Student Athlete Provides Advice on Receiving Athletic Scholarships
Published: November 9, 2022
Athletic scholarships are few and hard to come by. With so many other students wanting to go to college for sports, the competition for performance based scholarships is intense. But it’s not impossible.
College scholarships are easier to get with the more effort and time a student is willing to dedicate to improve their performance. Continuing to practice outside of the regular season or the school year can put students ahead of the competition for scholarships. This year, senior Ian Kelley received two scholarship offers for football, and his advice for others who want athletic scholarships is to treat the season like it’s year-round.
“Put in a lot of work during the off season too,” Kelley said. “It doesn’t just happen during the season…[you have to] put yourself out there.”
Good publicity is the most effective way to grab the interest of universities. So, it’s important for athletes to stay active on social media. Having a reputable following and lots of activity on social platforms can provide great exposure for students who are seeking financial aid from colleges and universities.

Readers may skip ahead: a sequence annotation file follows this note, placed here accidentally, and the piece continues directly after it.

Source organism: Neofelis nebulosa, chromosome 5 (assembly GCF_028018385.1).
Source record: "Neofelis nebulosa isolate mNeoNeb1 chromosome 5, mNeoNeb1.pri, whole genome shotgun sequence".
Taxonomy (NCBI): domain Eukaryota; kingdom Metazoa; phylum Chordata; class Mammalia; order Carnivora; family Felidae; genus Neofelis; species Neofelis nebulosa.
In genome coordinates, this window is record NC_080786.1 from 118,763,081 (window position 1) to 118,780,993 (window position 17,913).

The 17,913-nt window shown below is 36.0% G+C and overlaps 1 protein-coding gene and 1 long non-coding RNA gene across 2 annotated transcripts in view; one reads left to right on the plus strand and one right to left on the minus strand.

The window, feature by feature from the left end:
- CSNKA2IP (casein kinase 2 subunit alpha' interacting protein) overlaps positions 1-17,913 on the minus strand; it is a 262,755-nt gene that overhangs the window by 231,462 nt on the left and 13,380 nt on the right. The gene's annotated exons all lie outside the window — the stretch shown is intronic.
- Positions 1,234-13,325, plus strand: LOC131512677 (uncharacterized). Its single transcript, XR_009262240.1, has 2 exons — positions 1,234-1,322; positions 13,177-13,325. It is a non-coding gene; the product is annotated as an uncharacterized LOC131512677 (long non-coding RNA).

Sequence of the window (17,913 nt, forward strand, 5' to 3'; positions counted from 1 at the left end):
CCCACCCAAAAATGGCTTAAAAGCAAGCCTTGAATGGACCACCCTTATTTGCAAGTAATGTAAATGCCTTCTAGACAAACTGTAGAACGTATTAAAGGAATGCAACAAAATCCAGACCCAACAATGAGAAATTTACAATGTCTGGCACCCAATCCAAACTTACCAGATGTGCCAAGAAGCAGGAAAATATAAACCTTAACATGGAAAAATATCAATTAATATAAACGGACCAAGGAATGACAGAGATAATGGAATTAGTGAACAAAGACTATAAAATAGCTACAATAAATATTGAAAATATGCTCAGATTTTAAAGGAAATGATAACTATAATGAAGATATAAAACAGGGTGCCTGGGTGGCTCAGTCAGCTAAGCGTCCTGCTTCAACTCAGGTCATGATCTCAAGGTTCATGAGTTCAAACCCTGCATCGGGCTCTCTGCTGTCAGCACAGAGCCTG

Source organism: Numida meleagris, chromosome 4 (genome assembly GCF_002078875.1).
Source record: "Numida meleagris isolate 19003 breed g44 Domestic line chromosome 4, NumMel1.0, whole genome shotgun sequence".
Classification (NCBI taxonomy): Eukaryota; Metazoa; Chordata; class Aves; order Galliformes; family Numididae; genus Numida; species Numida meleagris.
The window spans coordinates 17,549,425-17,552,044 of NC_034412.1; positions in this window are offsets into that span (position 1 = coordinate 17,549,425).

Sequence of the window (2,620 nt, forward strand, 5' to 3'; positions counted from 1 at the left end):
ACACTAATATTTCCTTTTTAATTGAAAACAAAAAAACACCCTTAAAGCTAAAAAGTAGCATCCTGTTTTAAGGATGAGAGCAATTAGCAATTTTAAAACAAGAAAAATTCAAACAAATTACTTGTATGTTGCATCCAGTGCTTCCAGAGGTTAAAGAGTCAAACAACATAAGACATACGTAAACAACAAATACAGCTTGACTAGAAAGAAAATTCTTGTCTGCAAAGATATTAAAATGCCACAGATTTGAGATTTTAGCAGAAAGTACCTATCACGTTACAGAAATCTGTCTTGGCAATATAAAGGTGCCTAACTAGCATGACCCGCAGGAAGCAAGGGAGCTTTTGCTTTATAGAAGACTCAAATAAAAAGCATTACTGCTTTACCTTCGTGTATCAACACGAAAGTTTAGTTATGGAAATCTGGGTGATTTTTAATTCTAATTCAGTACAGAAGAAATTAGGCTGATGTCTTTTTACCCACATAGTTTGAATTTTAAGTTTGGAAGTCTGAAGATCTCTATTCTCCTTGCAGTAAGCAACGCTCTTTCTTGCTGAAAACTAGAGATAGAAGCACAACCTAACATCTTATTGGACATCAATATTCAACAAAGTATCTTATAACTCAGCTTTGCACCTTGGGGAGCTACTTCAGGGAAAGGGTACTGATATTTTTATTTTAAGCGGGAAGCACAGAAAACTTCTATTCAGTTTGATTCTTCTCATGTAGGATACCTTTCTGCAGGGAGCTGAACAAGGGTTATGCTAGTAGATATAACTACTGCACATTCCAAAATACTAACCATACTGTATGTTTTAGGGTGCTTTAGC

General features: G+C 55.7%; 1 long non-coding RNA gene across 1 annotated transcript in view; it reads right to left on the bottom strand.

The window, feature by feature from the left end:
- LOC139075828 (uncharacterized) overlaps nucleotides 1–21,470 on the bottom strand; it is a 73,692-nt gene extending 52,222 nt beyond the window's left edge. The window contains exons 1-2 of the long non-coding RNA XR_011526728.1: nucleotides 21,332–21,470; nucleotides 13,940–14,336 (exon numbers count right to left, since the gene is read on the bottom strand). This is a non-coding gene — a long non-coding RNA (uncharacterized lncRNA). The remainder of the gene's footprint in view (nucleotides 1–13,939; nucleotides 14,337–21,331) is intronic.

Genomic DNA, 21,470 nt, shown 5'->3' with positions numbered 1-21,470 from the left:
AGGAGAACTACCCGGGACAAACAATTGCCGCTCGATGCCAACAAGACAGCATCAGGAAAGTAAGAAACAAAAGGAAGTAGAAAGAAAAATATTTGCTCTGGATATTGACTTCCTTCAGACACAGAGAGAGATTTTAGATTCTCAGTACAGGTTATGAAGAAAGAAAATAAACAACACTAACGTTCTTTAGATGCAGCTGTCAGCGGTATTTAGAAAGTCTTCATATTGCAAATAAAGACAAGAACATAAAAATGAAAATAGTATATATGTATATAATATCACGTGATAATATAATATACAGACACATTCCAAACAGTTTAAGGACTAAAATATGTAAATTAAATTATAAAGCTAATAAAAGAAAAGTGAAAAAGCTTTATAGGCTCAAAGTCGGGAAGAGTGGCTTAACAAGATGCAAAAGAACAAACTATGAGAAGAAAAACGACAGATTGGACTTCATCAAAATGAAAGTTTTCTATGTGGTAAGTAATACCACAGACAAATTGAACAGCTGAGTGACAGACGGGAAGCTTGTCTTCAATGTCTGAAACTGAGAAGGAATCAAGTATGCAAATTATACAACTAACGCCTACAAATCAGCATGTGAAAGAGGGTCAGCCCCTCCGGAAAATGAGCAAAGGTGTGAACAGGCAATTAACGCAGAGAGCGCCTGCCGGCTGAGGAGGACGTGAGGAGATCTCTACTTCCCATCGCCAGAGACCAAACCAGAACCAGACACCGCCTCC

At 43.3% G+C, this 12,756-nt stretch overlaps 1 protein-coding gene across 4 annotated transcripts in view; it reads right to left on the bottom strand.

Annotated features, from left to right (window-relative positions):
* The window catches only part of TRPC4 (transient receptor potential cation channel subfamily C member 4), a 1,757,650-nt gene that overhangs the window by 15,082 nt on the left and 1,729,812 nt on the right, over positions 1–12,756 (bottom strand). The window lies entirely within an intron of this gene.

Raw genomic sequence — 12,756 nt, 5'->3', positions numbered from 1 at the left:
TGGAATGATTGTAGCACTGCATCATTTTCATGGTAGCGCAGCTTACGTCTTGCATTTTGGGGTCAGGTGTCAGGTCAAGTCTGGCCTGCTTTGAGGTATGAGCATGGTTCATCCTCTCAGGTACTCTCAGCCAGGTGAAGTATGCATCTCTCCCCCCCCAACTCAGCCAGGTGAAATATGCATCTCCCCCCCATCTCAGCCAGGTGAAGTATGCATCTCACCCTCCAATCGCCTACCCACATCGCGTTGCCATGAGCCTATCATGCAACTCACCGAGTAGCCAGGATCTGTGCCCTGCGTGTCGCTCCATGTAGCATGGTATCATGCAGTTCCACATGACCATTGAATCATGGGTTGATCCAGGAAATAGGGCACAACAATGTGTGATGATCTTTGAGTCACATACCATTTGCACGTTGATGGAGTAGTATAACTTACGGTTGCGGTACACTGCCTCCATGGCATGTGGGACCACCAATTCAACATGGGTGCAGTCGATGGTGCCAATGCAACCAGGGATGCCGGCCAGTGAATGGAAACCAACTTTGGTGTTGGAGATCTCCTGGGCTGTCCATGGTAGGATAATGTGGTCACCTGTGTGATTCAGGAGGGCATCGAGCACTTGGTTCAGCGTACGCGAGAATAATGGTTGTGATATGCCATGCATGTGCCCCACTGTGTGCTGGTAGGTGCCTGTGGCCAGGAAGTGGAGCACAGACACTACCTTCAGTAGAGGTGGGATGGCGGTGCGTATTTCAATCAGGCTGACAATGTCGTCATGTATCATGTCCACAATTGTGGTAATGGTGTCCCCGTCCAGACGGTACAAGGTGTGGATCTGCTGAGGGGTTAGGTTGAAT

With athletes having so many games and tournaments, it’s impractical for college recruiters to visit every students’ sports games. The most effective way for athletes to share their talents with college recruiters is by submitting footage. Kelley received his athletic scholarships because college recruiters could see his talent and passion for football based off of the videos he sent to Grinnell University and Knox College. His performance and dedication is what made him stand out compared to other athletes and gave him the opportunity to play D-3 college football.
“It was really about them looking at my film,” Kelley said. “Seeing how I played, things like that. Seeing if I was a good enough fit for them.”
But every renewable scholarship comes with conditions. College sports are serious, and it takes a lot of effort to keep a scholarship for sports. Students are expected to maintain great athletic, academic and social performance to keep their scholarships. FHN varsity coach Brett Bevill knows this, and believes Kelley is going to have to work just as hard as a freshman in college football as he did as a freshman player in high school.
“When it comes to college sports, every person there was one of the best players on their team,” Bevill said. “Right now he’s kind of a big fish for our team, but when he gets to the next level everyone is gonna be like that. So you have to kind of find your way.”